A ship-shape history of Bristol youth hostel

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The original warehouse centre before modernisation. Photo courtesy YHA Archive at the Cadbury Research Library, University of Birmingham.

On a visit to Bristol, last week I skipped past the youth hostel. I was late and didn’t have time to stop in what is still one of the my favourite city hostels. I’m as fond of the hostel as I am of the city and even more so now I’ve been reminded that Bristol is the port from which Jim Hawkins set out to Treasure Island.

Opened in 1989, the hostel was the first of its kind, an urban study centre at the heart of a dockland regeneration. It was also a state of the art city hostel with smaller rooms, showers, luggage storage, a lift and 24 hour reception.

With it, youth hostels joined a wider fashion for regeneration, particularly in old ports and docklands. As Britain lost an empire, cities gave up their old docks for new ports. Bristol abandoned its ‘floating harbour’ for docks at Avonmouth and Portbury and reshaped the old docks for new purposes.

Youth hostels came late to development plans for cities. Despite connections with Abercrombie, the architect who drew plans for cities like London and Hull in the aftermath of war, youth hostels had not played much part in development schemes. A youth hostel at Milton Keynes was an exception.

Neither did architects design many youth hostels after a brief flurry in the 1930s. Holland Park, Helmsley and Patterdale youth hostels were some exceptions. For the rest, YHA relied on adapting and reusing existing properties. Though moving into an old house made sense environmentally, the resulting hostels were often too small for their purposes, unsuitable and awkward.

They could be unpopular too. As surveys found from the 1960s onwards, people loved the atmosphere of hostels but disliked uncomfortable spartan facilities. They disliked dormitories that were too big, too lacking in privacy and too often dirty, cold and uncomfortable. Discomfort in a hostel was not fun.

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The youth hostel at Bristol set about changing that. The local MP, William Waldegrave, appealed for funds for a youth hostel in September 1986. Converting an old grain warehouse, on the edge of the harbour, into a youth hostel took almost three years. The inside was completely transformed and the hostel opened for its first guests in July 1989.

Bristol City Council provided funding to which the then Department of Education and Science, and the English Tourist Board added.

The hostel was designed to be everything that youth hostels were not which caused problems at the outset. The hostel shared the ground floor of the building with a tourist information centre having the prime waterfront side.

Though the hostel had a contemporary, welcoming feel, it lacked a cycle shed which upset traditional users. There had been battles over facilities including a self-catering kitchen, another totem for traditional users.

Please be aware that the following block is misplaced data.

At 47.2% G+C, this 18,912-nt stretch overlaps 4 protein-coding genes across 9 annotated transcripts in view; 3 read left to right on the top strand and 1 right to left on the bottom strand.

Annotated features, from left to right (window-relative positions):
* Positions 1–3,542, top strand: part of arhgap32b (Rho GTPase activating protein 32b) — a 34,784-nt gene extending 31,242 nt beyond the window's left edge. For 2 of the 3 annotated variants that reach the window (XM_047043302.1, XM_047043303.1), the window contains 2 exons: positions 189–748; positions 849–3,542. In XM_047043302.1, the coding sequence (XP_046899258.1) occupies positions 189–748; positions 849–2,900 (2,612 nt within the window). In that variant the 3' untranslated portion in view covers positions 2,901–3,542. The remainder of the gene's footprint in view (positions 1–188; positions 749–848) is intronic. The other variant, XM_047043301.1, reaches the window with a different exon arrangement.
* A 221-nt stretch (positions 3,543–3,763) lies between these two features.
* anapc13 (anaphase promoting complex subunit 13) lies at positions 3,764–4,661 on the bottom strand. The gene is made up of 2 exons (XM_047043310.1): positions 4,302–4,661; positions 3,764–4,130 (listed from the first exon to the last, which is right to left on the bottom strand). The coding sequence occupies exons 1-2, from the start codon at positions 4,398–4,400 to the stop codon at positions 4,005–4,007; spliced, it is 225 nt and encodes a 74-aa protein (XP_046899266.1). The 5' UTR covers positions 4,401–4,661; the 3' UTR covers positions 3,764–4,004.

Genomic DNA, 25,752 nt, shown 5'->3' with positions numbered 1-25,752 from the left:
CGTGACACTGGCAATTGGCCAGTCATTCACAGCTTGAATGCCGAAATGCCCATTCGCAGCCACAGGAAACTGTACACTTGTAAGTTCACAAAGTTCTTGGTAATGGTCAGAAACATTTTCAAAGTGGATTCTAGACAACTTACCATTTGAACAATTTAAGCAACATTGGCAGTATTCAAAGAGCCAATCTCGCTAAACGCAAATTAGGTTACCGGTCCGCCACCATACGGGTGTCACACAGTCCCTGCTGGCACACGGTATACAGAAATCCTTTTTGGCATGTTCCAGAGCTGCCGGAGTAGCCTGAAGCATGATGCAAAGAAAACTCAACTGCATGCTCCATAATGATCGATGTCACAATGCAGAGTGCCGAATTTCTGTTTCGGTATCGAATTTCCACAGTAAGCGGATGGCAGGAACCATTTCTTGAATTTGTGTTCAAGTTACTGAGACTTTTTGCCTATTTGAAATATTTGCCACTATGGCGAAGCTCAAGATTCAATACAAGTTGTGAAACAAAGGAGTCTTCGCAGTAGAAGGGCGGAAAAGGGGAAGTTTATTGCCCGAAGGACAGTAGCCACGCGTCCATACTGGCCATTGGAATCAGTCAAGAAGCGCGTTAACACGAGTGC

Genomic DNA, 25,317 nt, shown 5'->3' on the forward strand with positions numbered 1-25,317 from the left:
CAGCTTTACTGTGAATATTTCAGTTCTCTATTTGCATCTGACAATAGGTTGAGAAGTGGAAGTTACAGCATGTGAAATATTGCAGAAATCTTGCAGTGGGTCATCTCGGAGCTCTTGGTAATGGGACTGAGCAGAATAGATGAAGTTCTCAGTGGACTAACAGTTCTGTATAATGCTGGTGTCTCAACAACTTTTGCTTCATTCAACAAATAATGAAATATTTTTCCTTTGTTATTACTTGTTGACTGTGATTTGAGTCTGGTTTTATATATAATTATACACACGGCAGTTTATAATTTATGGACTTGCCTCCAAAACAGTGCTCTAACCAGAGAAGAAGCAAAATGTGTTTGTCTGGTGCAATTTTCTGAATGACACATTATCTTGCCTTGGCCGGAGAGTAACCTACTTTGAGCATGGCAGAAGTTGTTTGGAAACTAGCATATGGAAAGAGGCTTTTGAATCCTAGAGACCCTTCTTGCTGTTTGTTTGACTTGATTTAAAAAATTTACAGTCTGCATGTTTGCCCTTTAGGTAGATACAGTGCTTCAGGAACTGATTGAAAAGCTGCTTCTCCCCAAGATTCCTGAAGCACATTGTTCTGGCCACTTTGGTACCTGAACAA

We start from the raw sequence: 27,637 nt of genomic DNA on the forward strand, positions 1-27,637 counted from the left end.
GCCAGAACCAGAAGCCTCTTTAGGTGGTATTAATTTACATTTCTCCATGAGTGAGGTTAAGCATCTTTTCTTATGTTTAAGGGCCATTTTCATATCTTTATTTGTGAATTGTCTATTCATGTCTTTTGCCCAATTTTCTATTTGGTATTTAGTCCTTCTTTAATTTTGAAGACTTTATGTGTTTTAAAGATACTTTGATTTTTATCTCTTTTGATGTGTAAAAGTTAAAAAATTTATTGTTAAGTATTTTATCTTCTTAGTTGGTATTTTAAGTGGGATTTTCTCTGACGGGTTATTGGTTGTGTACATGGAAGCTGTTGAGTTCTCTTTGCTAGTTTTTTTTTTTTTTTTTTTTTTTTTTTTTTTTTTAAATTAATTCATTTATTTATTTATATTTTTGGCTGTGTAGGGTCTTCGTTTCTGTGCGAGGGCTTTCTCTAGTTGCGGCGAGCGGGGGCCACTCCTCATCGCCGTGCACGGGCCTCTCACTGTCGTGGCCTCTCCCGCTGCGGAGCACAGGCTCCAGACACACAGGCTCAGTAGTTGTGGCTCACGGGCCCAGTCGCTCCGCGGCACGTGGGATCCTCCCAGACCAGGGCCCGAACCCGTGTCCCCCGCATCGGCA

It survived the complaints and prospered. The idea that youth hostels could play a key role in community regeneration caught on. Other hostels in dockland developments followed, at Rotherhithe in London, then one in Manchester at Potato Wharf and the hostel at Liverpool. At Kington and Leominster in Herefordshire, hostels were part of the regeneration of market towns.

Today the tourist information centre has gone and the hostel has turned its back on Princes street, where the original entrance had been.

The hostel shows the far sighted thinking of all its original planners. Not only have other hostels followed its lead with smaller rooms and better facilities, its location is second to none.

When it opened all around were derelict wharehouses. The hostel had only the Arnolfini, an architects’ practise and a hotel, for neighbours. The rest was dereliction.

Today the area bustles with crowds. There’s a tranquil marina, museums, and a cinema nearby. Water ferries come and go. At night, bars and restaurants are crowded and lively.

On my last visit we ate in an Asian fusion restaurant in an old shipping container and stopped for coffee in another. It’s hard to believe that at the heart of this lively night life was once dereliction.

I also learned that ship-shape and Bristol fashion supposedly comes from the way that ships docked alongside each other in Bristol’s old tidal harbour!

You can read a full history of Bristol youth hostels in one of John Martin’s profiles here Y950001-Bristol YHs Profile 2018-01-01 [p] copy. These profiles are a wonderful snapshot in time and make no claim to be authoritative or definitive histories. John welcomes corrections and additions from anyone with more information to add.

The full profile for Bristol is here as a pdf  Y950001-Bristol YHs Profile 2018-01-01 [p] copy

Some of John’s other profiles for youth hostels are Malham, Black Sail, Idwal Cottage, and Patterdale.

One thought on “A ship-shape history of Bristol youth hostel

Add yours

  1. The original steel staircases made for a noisy stay and the wavy walls were frankly bizarre. I did have a fascinating evening people watching the queues for the nightclub opposite and how you could get VIP entry

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